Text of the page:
Condensed matter physicsQuantum chemistryNISQ device
by Keisuke Fujii, Kosuke Mitarai, Wataru Mizukami, Yuya O. Nakagawa

Optimal resource cost for error mitigation

We provide a general methodology for evaluating the optimal resource cost for an error mitigation employing methods developed in resource theories. We consider the probabilistic error cancellation as an error mitigation technique and show that the optimal sampling cost realizable using the full expressibility of near-term devices is related to a resource quantifier equipped with a framework in which noisy implementable operations are considered as the free resource, allowing us to obtain its universal bounds. As applications, we show that the cost for mitigating the depolarizing noise presented in [Temme, Bravyi, and Gambetta, Phys. Rev. Lett. 119, 180509 (2017)] is optimal, and extend the analysis to several other classes of noise model, as well as provide generic bounds applicable to general noise channels given in a certain form. Our results not only provide insights into the potential and limitations on feasible error mitigation on near-term devices but also display an application of resource theories as a useful theoretical toolkit.


NISQ device
by Ryuji Takagi

Calculating nonadiabatic couplings and Berry's phase by variational quantum eigensolvers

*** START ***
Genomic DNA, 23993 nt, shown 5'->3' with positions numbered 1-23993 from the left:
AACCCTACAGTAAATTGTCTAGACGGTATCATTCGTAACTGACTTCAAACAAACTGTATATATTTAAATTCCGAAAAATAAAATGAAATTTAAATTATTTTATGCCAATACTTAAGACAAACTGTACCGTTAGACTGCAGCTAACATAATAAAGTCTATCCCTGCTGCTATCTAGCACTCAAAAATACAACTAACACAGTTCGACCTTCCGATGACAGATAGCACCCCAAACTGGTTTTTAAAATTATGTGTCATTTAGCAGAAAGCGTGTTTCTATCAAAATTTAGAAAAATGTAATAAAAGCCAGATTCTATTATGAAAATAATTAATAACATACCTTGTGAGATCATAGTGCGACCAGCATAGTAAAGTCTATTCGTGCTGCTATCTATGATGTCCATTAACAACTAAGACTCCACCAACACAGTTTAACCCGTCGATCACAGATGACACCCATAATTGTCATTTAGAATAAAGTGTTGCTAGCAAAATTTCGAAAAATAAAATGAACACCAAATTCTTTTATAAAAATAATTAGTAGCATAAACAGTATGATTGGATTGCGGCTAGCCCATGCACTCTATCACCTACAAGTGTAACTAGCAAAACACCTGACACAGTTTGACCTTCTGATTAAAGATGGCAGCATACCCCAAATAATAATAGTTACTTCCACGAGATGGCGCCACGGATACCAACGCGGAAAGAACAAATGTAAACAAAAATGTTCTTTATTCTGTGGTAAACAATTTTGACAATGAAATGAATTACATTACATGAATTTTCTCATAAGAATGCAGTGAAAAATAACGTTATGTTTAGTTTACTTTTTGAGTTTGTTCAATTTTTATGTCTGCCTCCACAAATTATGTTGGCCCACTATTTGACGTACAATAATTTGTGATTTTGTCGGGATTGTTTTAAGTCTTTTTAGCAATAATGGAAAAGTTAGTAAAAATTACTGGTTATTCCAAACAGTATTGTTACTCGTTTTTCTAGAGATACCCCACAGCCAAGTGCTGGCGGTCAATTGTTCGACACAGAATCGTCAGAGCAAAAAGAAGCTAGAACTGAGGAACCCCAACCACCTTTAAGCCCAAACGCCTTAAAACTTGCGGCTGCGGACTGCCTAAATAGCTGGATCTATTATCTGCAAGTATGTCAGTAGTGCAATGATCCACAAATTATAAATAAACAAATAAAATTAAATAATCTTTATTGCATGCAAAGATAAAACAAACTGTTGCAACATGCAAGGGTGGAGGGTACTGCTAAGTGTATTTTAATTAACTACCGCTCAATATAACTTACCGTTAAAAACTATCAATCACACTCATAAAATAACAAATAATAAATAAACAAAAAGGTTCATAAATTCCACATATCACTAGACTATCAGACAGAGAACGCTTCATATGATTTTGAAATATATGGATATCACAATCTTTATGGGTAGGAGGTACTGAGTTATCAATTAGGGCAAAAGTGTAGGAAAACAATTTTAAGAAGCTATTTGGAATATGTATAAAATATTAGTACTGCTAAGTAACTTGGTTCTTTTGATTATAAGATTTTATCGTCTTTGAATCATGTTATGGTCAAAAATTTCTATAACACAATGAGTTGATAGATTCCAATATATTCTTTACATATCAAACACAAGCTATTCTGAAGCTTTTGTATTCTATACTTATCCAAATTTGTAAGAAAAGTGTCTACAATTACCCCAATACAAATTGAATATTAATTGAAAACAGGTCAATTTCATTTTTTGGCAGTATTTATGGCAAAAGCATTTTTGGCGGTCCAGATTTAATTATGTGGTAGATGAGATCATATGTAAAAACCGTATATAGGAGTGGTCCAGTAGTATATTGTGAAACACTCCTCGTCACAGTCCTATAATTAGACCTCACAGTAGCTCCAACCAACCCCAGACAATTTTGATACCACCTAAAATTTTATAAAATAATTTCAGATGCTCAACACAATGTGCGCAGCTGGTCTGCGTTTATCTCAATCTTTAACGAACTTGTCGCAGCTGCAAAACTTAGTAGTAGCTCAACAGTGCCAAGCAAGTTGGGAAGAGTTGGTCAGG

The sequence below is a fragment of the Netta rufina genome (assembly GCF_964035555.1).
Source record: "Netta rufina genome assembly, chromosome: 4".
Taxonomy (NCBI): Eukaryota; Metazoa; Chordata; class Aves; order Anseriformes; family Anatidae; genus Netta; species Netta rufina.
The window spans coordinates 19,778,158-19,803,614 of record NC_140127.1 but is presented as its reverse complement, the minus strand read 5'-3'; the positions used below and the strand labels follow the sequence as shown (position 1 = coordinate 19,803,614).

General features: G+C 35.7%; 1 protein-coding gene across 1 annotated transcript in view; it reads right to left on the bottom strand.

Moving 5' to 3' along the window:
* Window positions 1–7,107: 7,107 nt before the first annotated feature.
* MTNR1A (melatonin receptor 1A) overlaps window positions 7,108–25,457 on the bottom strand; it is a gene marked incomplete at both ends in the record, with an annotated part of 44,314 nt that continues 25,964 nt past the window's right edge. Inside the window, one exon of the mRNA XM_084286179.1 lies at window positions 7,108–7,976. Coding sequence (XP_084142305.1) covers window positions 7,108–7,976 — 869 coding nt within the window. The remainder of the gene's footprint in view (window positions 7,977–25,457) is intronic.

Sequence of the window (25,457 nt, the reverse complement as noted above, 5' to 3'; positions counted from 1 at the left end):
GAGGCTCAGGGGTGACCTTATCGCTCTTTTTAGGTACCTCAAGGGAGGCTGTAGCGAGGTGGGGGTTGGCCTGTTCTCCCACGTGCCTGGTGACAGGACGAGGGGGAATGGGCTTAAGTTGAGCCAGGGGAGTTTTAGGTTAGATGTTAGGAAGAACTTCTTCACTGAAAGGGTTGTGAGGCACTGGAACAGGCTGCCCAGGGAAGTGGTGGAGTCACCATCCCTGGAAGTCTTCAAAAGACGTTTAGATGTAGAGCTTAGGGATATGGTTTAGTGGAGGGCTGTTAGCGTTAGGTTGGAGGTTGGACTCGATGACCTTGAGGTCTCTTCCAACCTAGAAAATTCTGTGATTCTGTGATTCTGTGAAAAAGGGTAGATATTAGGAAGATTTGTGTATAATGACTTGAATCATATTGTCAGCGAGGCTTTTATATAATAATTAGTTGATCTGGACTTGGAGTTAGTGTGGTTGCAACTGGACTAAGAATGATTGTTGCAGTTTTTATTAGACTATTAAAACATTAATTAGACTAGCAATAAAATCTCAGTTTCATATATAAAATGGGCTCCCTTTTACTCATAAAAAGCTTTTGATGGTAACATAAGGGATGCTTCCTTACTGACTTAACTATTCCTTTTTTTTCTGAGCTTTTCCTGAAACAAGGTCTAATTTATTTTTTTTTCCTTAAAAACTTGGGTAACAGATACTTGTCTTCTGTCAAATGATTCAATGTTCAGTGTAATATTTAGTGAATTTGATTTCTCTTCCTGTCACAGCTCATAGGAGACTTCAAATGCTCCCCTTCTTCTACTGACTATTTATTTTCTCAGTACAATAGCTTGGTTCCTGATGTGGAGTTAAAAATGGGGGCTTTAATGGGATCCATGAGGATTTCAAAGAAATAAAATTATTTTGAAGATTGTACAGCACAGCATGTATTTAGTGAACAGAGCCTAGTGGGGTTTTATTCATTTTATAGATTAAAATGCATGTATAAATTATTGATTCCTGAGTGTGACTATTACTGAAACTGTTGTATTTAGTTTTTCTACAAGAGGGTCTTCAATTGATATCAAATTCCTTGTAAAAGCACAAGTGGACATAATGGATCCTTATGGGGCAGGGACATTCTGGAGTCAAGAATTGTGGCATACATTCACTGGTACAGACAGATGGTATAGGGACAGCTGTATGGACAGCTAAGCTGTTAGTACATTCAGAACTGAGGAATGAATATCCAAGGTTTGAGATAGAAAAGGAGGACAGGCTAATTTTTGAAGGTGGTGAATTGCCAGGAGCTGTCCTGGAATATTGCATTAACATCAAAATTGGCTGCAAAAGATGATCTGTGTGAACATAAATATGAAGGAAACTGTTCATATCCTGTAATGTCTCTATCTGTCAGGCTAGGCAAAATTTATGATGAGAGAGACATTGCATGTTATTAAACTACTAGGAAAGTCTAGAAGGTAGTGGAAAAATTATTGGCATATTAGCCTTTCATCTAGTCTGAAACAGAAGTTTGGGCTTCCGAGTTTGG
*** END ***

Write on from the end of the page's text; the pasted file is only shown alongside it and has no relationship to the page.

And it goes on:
Investigating systems in quantum chemistry and quantum many-body physics with the variational quantum eigensolver (VQE) is one of the most promising applications of forthcoming near-term quantum computers. The VQE is a variational algorithm for finding eigenenergies and eigenstates of such quantum systems. In this paper, we propose VQE-based methods to calculate the nonadiabatic couplings of molecules in quantum chemical systems and Berry's phase in quantum many-body systems. Both quantities play an important role to understand various properties of a system (e.g., nonadiabatic dynamics and topological phase of matter) and are related to derivatives of eigenstates with respect to external parameters of the system. Here, we show that the evaluation of inner products between the eigenstate and the derivative of the same/different eigenstate reduces to the evaluation of expectation values of observables, and we propose quantum circuits and classical post-processings to calculate the nonadiabatic couplings and Berry's phase. In addition, we demonstrate our methods by numerical simulation of the nonadiabatic coupling of the hydrogen molecule and Berry's phase of a spin-1/2 model. Our proposal widens the applicability of the VQE and the possibility of near-term quantum computers to study molecules and quantum many-body systems.